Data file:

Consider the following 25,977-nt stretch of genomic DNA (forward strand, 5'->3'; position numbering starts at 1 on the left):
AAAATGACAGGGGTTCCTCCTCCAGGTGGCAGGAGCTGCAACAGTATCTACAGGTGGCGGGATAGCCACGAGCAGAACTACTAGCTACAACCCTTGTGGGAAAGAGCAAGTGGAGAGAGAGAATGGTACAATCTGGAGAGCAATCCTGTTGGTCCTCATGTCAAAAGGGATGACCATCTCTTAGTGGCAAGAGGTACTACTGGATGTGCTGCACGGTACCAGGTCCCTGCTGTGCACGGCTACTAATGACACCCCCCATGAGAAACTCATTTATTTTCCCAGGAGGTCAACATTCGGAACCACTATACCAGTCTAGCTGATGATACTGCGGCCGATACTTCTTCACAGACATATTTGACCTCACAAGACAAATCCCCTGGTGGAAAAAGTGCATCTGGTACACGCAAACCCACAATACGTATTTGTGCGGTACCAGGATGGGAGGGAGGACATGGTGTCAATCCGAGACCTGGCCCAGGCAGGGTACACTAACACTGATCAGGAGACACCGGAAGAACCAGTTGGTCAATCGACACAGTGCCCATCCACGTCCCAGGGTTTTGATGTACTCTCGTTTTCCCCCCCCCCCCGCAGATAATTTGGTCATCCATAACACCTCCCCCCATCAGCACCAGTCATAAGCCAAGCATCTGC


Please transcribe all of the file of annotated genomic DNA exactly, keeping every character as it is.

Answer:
Consider the following 25,977-nt stretch of genomic DNA (forward strand, 5'->3'; position numbering starts at 1 on the left):
AAAATGACAGGGGTTCCTCCTCCAGGTGGCAGGAGCTGCAACAGTATCTACAGGTGGCGGGATAGCCACGAGCAGAACTACTAGCTACAACCCTTGTGGGAAAGAGCAAGTGGAGAGAGAGAATGGTACAATCTGGAGAGCAATCCTGTTGGTCCTCATGTCAAAAGGGATGACCATCTCTTAGTGGCAAGAGGTACTACTGGATGTGCTGCACGGTACCAGGTCCCTGCTGTGCACGGCTACTAATGACACCCCCCATGAGAAACTCATTTATTTTCCCAGGAGGTCAACATTCGGAACCACTATACCAGTCTAGCTGATGATACTGCGGCCGATACTTCTTCACAGACATATTTGACCTCACAAGACAAATCCCCTGGTGGAAAAAGTGCATCTGGTACACGCAAACCCACAATACGTATTTGTGCGGTACCAGGATGGGAGGGAGGACATGGTGTCAATCCGAGACCTGGCCCAGGCAGGGTACACTAACACTGATCAGGAGACACCGGAAGAACCAGTTGGTCAATCGACACAGTGCCCATCCACGTCCCAGGGTTTTGATGTACTCTCGTTTTCCCCCCCCCCCCGCAGATAATTTGGTCATCCATAACACCTCCCCCCATCAGCACCAGTCATAAGCCAAGCATCTGC